logue, which has now reached Volume III of the The Army Medical Library secures practically Fourth Series, 1880-1938. It is used throughout everything printed in the field of the medical the world as the standard in medical bibliography. sciences, including dental and veterinary medicine. To the left of the entrance to the main reading The collection consists of more than five million room (called "the hall") are shelved the incunitems, including some 400,000 books, about 534,000 abula, 16th century, and other rare books. In the pamphlets, 1,600 magazines, 9,500 portraits and main stacks are placed bound periodicals, transacphotographs, and in addition, autographs, clip: tions, monographs and texts, also leading reports pings, engravings, manuscripts, periodicals, as well of learned and scientific societies. On the first as the enormous list of references printed in the floor, directly beneath the main hall, is located the Index Catalogue. The Library receives an average general reading room with the current periodicals. of more than 1,800 periodicals, of which more than Also nearby are the shelves for various documents 1.100 are in foreign languages.

and the Statistical Section. The Library is catalogued with author and sub- The material appearing in the Index Medicus, ject entries, involving more than two million index 1879-1931, was largely made up from the indexes of cards. Special indexing is also done, the present this Library

Franklin Institute Museum; Medal Winners

Source: Records of the Organization (Headquarters are on the Parkway at 20th Street, Philadelphia. The old Institute building, Seventh St., south of Market St., was purchased by A. Atwater Kent and presented by him to Philadelphla, for use as a historical museum, to include, among other relics, the first draft of the U. S. Constitution.)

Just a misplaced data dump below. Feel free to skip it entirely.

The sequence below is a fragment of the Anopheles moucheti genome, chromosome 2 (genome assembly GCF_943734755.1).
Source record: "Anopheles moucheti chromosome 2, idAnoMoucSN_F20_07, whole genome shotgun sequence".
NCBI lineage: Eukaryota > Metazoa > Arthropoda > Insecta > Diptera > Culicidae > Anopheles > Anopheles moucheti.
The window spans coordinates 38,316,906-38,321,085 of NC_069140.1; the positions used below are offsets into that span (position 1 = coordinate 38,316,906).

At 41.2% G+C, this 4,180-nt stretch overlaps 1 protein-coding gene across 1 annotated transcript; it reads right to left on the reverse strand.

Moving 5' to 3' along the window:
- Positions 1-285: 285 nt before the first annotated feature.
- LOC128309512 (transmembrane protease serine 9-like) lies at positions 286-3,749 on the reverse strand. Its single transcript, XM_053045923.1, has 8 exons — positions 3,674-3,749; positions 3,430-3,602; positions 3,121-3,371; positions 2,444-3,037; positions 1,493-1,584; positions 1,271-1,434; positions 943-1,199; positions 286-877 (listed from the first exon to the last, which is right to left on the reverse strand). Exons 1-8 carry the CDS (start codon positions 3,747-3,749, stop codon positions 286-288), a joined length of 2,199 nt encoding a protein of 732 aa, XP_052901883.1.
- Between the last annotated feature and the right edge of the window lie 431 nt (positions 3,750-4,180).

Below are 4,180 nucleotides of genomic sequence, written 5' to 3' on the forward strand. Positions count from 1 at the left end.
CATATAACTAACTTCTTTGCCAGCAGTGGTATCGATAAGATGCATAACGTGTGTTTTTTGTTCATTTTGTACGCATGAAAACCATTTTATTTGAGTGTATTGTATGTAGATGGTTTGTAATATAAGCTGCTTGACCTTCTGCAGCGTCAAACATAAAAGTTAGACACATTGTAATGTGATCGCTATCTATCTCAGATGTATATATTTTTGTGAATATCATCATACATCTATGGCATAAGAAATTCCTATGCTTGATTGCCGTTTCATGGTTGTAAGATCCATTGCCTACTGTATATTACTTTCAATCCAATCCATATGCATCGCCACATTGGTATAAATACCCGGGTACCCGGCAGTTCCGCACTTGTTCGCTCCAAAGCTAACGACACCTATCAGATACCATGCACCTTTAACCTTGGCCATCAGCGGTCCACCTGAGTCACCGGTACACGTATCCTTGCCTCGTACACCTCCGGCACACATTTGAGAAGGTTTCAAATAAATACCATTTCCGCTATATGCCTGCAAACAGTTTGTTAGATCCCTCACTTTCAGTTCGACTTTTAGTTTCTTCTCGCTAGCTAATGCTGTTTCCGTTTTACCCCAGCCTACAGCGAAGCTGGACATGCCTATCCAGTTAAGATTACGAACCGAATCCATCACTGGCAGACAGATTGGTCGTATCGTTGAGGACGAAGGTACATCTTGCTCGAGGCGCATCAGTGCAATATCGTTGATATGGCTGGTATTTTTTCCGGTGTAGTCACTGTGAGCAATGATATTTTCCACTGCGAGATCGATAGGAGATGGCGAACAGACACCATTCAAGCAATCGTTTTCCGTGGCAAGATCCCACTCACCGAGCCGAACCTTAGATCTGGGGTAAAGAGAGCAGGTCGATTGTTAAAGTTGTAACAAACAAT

The Franklin Institute of the State of Pennsyl- CRESSON MEDAL WINNERS' SINCE 1920 vania for the promotion of the mechanic arts, was

1920-William L. Emmet; 1921-Byron E. Eldred. founded Feb. 5, 1824.

1922-Lee De Forest. The Franklin Medal, the highest award, is made

1923-Albert Kingsbury and Raymond D. Johnfor an outstanding career in physical sciences; the Elliott Cresson Medal, for discovery and original son, 1925-Frances Hodgkinson.

1926–George E. Hale, Charles S. Hastings, and research.


1927-Gustaf W. Elmen, Vladimir Karapetoft, 1920-Svante A. Arrhenius, Sir Charles A. Par- and Edward L. Nichols; 1928-Henry Ford, Charles sons.

L. Lawrence. 1921-Charles Fabry, Frank J. Sprague.

1929—Sir James C. Irvine, Chevalier Jackson, 1922-Ralph Mod jeski, Sir Joseph J. Thomson. and Elmer A. Sperry. 1923-Gen. Aug. G. Ferrie, Albert A. Michelson.

1930-Norman R. Gibson, Irving E. Moultrop. 1924--Sir Ernest Rutherford, Edward Weston. 1931-Clinton J. Davisson, Lester H. Germer, 1925-Elihu Thomson, Pieter Zeeman.

Prof. Kotaro Honda, and Theodore Lyman. 1926-Niels Bohr, Samuel Rea.

1932-Prof. Williams Bridgman, Charles L. 1927-George E. Hale, Max Planck.

Fortescue, and John B. Whitehead. 1928-Charles F. Brush, Walther Nernst.